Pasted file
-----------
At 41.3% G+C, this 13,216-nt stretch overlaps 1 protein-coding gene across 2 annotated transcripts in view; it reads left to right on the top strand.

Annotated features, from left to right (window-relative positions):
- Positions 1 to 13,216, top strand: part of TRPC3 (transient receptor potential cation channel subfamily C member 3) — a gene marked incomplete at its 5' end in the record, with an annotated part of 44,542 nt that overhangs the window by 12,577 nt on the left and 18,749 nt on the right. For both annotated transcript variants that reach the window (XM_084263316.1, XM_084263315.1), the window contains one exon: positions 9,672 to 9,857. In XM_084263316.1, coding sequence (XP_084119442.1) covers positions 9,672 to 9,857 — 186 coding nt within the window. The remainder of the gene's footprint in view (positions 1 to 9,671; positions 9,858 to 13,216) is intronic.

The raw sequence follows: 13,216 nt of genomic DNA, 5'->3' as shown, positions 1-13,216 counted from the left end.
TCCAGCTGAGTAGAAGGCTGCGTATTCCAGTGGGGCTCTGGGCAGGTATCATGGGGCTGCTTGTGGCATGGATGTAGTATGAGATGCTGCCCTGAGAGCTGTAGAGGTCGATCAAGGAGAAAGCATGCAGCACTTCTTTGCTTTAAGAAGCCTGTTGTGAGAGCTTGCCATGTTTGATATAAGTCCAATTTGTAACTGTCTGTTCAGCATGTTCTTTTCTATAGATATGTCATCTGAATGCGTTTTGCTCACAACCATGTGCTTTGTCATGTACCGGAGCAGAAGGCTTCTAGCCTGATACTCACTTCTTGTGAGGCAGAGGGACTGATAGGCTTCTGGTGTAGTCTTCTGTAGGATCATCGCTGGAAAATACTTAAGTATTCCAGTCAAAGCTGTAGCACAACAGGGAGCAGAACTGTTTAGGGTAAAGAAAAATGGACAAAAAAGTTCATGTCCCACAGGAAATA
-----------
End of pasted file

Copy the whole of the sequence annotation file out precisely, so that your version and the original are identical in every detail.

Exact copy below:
At 41.3% G+C, this 13,216-nt stretch overlaps 1 protein-coding gene across 2 annotated transcripts in view; it reads left to right on the top strand.

Annotated features, from left to right (window-relative positions):
- Positions 1 to 13,216, top strand: part of TRPC3 (transient receptor potential cation channel subfamily C member 3) — a gene marked incomplete at its 5' end in the record, with an annotated part of 44,542 nt that overhangs the window by 12,577 nt on the left and 18,749 nt on the right. For both annotated transcript variants that reach the window (XM_084263316.1, XM_084263315.1), the window contains one exon: positions 9,672 to 9,857. In XM_084263316.1, coding sequence (XP_084119442.1) covers positions 9,672 to 9,857 — 186 coding nt within the window. The remainder of the gene's footprint in view (positions 1 to 9,671; positions 9,858 to 13,216) is intronic.

The raw sequence follows: 13,216 nt of genomic DNA, 5'->3' as shown, positions 1-13,216 counted from the left end.
TCCAGCTGAGTAGAAGGCTGCGTATTCCAGTGGGGCTCTGGGCAGGTATCATGGGGCTGCTTGTGGCATGGATGTAGTATGAGATGCTGCCCTGAGAGCTGTAGAGGTCGATCAAGGAGAAAGCATGCAGCACTTCTTTGCTTTAAGAAGCCTGTTGTGAGAGCTTGCCATGTTTGATATAAGTCCAATTTGTAACTGTCTGTTCAGCATGTTCTTTTCTATAGATATGTCATCTGAATGCGTTTTGCTCACAACCATGTGCTTTGTCATGTACCGGAGCAGAAGGCTTCTAGCCTGATACTCACTTCTTGTGAGGCAGAGGGACTGATAGGCTTCTGGTGTAGTCTTCTGTAGGATCATCGCTGGAAAATACTTAAGTATTCCAGTCAAAGCTGTAGCACAACAGGGAGCAGAACTGTTTAGGGTAAAGAAAAATGGACAAAAAAGTTCATGTCCCACAGGAAATA